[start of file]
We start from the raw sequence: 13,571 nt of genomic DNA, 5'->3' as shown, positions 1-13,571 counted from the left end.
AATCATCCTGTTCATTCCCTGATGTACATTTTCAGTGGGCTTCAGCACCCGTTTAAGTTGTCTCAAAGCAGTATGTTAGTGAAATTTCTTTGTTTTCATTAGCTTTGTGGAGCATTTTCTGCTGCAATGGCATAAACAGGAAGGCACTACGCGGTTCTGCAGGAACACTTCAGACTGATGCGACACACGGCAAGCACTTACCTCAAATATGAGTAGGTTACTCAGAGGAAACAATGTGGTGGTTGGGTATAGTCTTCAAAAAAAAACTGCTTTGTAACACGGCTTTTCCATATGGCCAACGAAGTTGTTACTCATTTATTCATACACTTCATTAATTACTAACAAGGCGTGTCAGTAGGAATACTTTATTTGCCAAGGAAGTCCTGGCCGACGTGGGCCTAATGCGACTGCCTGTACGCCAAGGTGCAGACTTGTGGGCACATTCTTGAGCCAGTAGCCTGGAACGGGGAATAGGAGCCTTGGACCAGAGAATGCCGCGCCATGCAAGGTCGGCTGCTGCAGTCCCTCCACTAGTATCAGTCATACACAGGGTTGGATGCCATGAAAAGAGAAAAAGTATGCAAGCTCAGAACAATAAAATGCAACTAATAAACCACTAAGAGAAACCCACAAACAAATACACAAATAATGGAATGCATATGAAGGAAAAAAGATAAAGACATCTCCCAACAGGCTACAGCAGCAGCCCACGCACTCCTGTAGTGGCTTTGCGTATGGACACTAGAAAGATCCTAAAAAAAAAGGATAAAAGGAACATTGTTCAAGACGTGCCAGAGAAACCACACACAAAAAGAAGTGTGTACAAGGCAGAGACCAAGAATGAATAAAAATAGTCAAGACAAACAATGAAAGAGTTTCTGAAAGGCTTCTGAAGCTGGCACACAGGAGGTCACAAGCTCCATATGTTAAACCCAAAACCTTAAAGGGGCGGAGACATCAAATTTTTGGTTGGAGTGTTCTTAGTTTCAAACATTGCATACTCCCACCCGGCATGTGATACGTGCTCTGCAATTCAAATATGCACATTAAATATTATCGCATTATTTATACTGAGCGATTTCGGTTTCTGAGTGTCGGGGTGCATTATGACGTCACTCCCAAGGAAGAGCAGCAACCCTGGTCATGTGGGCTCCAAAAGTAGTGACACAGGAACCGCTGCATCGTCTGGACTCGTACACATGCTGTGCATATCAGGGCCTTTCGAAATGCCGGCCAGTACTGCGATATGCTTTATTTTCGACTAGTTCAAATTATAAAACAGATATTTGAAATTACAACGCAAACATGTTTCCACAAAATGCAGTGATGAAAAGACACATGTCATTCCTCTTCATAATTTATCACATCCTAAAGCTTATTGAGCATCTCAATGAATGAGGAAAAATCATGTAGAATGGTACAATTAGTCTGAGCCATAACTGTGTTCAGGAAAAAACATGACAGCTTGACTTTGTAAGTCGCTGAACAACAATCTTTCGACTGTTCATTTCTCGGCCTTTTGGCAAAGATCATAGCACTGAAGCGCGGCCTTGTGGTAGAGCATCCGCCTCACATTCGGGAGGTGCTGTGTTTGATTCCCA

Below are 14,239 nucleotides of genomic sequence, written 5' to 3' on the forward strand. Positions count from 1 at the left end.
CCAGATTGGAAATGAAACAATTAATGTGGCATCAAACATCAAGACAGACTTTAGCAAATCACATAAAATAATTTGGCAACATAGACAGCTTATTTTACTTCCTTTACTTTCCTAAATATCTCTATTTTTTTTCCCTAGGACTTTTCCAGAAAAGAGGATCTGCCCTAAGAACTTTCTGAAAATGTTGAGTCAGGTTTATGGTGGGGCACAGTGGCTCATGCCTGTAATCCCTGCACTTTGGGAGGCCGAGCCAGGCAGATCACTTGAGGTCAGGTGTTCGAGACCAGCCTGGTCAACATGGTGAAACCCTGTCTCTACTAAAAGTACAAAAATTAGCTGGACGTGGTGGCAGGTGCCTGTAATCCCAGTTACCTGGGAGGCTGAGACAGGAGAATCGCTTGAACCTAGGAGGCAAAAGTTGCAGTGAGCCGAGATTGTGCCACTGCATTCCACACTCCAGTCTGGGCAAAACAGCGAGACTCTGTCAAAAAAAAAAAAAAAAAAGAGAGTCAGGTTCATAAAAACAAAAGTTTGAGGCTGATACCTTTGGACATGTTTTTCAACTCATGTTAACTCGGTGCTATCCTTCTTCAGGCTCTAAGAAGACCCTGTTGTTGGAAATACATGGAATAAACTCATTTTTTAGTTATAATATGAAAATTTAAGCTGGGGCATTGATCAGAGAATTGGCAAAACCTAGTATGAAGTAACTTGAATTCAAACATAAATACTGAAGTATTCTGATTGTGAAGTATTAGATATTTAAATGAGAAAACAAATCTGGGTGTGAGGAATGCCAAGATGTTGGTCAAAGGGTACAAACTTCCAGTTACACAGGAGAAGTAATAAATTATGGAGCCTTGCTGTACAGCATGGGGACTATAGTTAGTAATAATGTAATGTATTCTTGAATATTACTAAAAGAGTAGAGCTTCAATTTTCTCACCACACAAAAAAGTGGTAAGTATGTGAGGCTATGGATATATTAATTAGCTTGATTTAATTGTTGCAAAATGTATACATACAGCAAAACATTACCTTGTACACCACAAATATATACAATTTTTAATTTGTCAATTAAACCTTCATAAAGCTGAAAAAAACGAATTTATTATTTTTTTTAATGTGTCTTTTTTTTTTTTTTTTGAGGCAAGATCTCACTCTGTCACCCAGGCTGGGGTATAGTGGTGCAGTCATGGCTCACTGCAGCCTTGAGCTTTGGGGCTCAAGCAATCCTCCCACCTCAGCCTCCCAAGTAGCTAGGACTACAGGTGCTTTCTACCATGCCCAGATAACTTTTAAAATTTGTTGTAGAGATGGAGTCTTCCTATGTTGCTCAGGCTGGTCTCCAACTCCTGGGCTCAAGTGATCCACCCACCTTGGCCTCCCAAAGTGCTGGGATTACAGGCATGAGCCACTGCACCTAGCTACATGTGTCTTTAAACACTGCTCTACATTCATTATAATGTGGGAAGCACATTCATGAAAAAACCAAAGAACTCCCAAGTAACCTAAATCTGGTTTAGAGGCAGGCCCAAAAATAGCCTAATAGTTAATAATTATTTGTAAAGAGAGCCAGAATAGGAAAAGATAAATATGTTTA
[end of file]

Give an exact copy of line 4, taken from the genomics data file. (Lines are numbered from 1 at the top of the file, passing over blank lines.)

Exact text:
CCAGATTGGAAATGAAACAATTAATGTGGCATCAAACATCAAGACAGACTTTAGCAAATCACATAAAATAATTTGGCAACATAGACAGCTTATTTTACTTCCTTTACTTTCCTAAATATCTCTATTTTTTTTCCCTAGGACTTTTCCAGAAAAGAGGATCTGCCCTAAGAACTTTCTGAAAATGTTGAGTCAGGTTTATGGTGGGGCACAGTGGCTCATGCCTGTAATCCCTGCACTTTGGGAGGCCGAGCCAGGCAGATCACTTGAGGTCAGGTGTTCGAGACCAGCCTGGTCAACATGGTGAAACCCTGTCTCTACTAAAAGTACAAAAATTAGCTGGACGTGGTGGCAGGTGCCTGTAATCCCAGTTACCTGGGAGGCTGAGACAGGAGAATCGCTTGAACCTAGGAGGCAAAAGTTGCAGTGAGCCGAGATTGTGCCACTGCATTCCACACTCCAGTCTGGGCAAAACAGCGAGACTCTGTCAAAAAAAAAAAAAAAAAAGAGAGTCAGGTTCATAAAAACAAAAGTTTGAGGCTGATACCTTTGGACATGTTTTTCAACTCATGTTAACTCGGTGCTATCCTTCTTCAGGCTCTAAGAAGACCCTGTTGTTGGAAATACATGGAATAAACTCATTTTTTAGTTATAATATGAAAATTTAAGCTGGGGCATTGATCAGAGAATTGGCAAAACCTAGTATGAAGTAACTTGAATTCAAACATAAATACTGAAGTATTCTGATTGTGAAGTATTAGATATTTAAATGAGAAAACAAATCTGGGTGTGAGGAATGCCAAGATGTTGGTCAAAGGGTACAAACTTCCAGTTACACAGGAGAAGTAATAAATTATGGAGCCTTGCTGTACAGCATGGGGACTATAGTTAGTAATAATGTAATGTATTCTTGAATATTACTAAAAGAGTAGAGCTTCAATTTTCTCACCACACAAAAAAGTGGTAAGTATGTGAGGCTATGGATATATTAATTAGCTTGATTTAATTGTTGCAAAATGTATACATACAGCAAAACATTACCTTGTACACCACAAATATATACAATTTTTAATTTGTCAATTAAACCTTCATAAAGCTGAAAAAAACGAATTTATTATTTTTTTTAATGTGTCTTTTTTTTTTTTTTTTGAGGCAAGATCTCACTCTGTCACCCAGGCTGGGGTATAGTGGTGCAGTCATGGCTCACTGCAGCCTTGAGCTTTGGGGCTCAAGCAATCCTCCCACCTCAGCCTCCCAAGTAGCTAGGACTACAGGTGCTTTCTACCATGCCCAGATAACTTTTAAAATTTGTTGTAGAGATGGAGTCTTCCTATGTTGCTCAGGCTGGTCTCCAACTCCTGGGCTCAAGTGATCCACCCACCTTGGCCTCCCAAAGTGCTGGGATTACAGGCATGAGCCACTGCACCTAGCTACATGTGTCTTTAAACACTGCTCTACATTCATTATAATGTGGGAAGCACATTCATGAAAAAACCAAAGAACTCCCAAGTAACCTAAATCTGGTTTAGAGGCAGGCCCAAAAATAGCCTAATAGTTAATAATTATTTGTAAAGAGAGCCAGAATAGGAAAAGATAAATATGTTTA